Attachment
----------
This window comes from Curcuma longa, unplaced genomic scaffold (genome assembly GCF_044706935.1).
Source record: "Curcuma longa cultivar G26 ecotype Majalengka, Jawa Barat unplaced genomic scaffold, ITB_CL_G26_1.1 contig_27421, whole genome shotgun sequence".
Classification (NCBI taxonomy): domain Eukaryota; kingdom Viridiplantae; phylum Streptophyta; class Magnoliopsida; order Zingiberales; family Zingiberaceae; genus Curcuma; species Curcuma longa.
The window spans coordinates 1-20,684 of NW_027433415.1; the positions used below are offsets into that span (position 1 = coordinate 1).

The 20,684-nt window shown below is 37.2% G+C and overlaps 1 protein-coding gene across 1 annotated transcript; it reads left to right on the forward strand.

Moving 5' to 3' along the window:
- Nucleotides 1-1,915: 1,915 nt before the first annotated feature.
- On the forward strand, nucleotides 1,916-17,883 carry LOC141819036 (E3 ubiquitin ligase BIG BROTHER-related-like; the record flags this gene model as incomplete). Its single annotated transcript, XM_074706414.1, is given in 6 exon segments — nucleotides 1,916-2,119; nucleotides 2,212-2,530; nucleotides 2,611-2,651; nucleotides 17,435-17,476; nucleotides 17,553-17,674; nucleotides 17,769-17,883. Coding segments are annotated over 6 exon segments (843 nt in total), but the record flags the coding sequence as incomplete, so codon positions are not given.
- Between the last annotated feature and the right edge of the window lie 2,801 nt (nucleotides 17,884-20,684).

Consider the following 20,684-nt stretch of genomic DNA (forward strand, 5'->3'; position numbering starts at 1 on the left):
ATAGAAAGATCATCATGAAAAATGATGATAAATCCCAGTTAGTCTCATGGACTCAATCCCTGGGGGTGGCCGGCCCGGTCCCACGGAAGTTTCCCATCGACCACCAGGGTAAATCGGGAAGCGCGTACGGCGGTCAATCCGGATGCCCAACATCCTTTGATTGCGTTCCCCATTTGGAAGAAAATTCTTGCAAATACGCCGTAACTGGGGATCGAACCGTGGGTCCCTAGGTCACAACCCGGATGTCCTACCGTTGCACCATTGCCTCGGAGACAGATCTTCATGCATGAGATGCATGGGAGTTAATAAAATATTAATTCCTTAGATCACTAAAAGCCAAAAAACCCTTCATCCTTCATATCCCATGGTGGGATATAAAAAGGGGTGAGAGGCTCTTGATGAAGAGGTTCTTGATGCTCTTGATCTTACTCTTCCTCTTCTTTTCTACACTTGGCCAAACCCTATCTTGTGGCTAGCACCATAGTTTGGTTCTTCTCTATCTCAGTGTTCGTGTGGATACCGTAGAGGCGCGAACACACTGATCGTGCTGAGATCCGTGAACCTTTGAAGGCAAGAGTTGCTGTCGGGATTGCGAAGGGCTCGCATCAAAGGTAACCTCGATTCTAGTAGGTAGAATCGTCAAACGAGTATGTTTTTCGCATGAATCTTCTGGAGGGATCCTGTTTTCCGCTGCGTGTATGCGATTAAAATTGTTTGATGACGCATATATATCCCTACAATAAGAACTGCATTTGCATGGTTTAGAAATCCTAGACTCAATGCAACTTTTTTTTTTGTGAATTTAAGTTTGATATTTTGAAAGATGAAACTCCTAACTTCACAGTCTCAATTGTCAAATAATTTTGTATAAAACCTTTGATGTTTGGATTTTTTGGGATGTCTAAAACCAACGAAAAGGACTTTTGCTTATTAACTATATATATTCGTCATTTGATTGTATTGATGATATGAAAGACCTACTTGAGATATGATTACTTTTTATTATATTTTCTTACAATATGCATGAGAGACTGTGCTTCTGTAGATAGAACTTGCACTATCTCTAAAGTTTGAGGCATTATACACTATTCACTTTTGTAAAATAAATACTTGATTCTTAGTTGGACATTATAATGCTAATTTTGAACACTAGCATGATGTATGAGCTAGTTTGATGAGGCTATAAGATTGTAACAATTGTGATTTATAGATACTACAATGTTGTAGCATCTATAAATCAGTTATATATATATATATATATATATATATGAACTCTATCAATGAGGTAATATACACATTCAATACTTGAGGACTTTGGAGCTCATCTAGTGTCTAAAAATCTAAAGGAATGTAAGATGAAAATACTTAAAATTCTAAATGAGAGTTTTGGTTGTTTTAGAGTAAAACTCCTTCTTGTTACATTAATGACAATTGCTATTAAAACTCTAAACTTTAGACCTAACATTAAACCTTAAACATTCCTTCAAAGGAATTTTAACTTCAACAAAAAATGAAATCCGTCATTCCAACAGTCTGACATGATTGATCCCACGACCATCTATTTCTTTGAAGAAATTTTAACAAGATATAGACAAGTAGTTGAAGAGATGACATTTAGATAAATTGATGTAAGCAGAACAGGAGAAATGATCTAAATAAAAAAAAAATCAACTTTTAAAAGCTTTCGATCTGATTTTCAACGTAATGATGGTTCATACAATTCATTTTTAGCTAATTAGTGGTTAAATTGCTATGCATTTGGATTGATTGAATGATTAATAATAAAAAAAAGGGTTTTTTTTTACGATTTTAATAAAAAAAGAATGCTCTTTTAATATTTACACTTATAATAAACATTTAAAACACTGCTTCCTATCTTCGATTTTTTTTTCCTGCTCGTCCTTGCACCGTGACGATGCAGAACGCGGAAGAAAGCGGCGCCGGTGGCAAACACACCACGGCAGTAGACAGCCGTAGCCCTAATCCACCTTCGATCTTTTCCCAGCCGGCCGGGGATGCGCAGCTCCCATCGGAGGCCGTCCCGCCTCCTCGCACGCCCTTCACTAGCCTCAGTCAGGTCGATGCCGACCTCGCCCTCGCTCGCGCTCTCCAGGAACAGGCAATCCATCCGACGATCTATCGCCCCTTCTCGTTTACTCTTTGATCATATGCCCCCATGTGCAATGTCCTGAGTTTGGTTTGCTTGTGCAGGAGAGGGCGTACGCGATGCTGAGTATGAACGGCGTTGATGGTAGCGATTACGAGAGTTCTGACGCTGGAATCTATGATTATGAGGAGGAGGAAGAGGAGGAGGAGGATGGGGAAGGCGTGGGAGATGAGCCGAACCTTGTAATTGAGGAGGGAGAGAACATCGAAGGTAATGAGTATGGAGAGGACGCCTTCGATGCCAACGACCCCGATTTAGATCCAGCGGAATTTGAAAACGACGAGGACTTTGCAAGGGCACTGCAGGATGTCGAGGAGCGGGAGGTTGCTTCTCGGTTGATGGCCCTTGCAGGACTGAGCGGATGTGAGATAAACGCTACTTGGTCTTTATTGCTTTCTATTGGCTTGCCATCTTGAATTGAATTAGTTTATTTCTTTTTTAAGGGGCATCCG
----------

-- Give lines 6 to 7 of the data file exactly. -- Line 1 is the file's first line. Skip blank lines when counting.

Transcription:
Moving 5' to 3' along the window:
- Nucleotides 1-1,915: 1,915 nt before the first annotated feature.